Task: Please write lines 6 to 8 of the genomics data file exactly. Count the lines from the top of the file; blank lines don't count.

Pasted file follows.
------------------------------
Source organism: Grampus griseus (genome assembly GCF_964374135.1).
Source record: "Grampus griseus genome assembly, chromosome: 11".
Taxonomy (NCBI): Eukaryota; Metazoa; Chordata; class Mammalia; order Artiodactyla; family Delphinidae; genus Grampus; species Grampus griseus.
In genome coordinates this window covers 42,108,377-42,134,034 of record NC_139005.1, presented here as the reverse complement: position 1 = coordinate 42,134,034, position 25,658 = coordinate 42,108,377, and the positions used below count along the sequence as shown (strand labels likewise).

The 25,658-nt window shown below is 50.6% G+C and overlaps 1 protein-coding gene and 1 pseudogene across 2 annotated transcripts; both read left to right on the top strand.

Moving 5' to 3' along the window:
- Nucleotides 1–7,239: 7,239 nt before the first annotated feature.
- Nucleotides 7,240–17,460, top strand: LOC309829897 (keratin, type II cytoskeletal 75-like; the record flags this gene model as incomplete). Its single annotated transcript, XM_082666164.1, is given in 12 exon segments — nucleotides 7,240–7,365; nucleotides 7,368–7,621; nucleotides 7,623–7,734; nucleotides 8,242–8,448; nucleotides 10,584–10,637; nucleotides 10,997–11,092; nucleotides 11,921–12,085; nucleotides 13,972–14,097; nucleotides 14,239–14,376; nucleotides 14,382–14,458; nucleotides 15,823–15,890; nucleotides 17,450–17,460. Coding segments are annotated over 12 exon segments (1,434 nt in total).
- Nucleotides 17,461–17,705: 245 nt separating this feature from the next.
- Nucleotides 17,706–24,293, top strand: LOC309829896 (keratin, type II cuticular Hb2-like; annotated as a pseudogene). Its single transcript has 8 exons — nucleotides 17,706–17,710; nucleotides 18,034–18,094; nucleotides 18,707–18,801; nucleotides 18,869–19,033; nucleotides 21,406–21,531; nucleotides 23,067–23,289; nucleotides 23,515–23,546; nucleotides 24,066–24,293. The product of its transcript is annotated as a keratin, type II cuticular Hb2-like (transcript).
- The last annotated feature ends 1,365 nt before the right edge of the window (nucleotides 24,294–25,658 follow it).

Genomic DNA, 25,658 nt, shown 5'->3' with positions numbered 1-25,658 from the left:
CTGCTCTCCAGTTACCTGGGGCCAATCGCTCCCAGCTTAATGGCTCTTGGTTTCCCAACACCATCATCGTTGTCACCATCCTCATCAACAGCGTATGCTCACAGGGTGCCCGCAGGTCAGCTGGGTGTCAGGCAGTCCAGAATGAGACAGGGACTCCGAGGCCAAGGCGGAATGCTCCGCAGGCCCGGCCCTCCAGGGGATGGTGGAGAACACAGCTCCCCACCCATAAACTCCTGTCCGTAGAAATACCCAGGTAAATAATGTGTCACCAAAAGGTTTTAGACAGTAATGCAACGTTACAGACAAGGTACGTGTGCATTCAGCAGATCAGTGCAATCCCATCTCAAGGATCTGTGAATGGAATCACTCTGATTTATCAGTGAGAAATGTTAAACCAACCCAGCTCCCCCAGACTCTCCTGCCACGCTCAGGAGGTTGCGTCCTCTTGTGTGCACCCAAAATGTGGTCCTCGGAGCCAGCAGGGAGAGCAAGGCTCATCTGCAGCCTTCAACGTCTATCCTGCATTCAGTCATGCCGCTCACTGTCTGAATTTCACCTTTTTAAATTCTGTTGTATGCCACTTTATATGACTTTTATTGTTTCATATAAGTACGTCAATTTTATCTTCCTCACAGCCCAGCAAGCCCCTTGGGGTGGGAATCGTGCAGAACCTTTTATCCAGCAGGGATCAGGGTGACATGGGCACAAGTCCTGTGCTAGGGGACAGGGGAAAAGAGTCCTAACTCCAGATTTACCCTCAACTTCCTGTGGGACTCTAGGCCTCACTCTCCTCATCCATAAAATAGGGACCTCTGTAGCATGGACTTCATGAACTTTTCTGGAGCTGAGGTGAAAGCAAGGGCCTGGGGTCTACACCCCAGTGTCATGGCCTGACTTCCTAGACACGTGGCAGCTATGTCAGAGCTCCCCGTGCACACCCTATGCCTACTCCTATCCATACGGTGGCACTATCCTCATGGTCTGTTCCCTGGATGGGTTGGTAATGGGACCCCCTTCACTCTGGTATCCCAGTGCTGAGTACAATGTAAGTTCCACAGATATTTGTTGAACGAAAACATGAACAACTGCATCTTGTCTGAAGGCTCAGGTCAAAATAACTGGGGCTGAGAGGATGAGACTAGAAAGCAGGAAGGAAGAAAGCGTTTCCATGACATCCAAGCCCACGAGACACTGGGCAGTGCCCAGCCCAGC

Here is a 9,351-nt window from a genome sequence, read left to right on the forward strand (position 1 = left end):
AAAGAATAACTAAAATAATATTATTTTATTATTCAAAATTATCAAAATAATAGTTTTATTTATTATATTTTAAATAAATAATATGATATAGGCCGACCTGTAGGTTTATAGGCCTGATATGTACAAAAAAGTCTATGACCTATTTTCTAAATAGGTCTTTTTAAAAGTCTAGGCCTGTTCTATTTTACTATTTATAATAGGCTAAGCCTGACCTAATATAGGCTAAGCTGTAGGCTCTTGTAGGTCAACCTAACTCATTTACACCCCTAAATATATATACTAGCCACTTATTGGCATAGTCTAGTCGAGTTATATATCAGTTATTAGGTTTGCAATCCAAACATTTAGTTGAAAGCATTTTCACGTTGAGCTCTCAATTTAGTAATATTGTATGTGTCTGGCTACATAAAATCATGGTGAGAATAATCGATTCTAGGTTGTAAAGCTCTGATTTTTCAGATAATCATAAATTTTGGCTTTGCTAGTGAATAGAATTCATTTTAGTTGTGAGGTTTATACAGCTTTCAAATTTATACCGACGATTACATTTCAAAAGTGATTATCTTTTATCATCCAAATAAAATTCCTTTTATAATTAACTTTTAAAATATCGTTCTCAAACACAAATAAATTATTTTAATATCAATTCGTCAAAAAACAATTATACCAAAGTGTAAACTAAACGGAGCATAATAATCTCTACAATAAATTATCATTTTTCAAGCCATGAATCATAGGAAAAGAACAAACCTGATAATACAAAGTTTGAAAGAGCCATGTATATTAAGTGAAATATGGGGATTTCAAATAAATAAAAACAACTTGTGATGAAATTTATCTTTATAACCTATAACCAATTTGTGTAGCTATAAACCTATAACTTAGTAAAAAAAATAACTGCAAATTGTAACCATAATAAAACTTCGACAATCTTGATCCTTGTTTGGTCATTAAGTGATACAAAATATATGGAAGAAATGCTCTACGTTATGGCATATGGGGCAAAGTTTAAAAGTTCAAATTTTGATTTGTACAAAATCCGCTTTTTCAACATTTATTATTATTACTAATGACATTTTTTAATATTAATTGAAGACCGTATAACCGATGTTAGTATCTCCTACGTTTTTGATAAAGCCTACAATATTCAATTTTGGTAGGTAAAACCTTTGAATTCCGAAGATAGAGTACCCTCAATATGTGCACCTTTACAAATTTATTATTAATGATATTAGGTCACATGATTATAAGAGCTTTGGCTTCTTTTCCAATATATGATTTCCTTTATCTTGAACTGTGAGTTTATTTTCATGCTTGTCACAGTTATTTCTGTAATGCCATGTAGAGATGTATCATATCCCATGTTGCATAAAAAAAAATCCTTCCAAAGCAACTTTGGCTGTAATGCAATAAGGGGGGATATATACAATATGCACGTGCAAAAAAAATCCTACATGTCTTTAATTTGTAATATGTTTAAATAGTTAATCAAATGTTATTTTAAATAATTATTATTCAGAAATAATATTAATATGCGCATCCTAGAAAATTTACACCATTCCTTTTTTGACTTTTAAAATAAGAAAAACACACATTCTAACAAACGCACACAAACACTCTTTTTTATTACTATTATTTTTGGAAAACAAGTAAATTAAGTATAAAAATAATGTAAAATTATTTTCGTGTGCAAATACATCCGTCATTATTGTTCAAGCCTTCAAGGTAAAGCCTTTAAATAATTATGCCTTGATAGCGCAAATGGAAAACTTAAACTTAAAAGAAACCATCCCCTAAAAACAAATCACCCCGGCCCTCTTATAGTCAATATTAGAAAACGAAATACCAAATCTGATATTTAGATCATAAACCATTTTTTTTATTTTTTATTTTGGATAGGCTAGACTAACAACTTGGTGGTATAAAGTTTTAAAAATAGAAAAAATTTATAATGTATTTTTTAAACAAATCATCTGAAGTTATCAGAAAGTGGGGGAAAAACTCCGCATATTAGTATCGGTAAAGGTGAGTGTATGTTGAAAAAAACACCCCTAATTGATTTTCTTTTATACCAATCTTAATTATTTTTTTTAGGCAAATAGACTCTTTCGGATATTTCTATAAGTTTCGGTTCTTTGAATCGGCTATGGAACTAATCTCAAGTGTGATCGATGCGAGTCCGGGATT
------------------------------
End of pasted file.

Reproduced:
Moving 5' to 3' along the window:
- Nucleotides 1–7,239: 7,239 nt before the first annotated feature.
- Nucleotides 7,240–17,460, top strand: LOC309829897 (keratin, type II cytoskeletal 75-like; the record flags this gene model as incomplete). Its single annotated transcript, XM_082666164.1, is given in 12 exon segments — nucleotides 7,240–7,365; nucleotides 7,368–7,621; nucleotides 7,623–7,734; nucleotides 8,242–8,448; nucleotides 10,584–10,637; nucleotides 10,997–11,092; nucleotides 11,921–12,085; nucleotides 13,972–14,097; nucleotides 14,239–14,376; nucleotides 14,382–14,458; nucleotides 15,823–15,890; nucleotides 17,450–17,460. Coding segments are annotated over 12 exon segments (1,434 nt in total).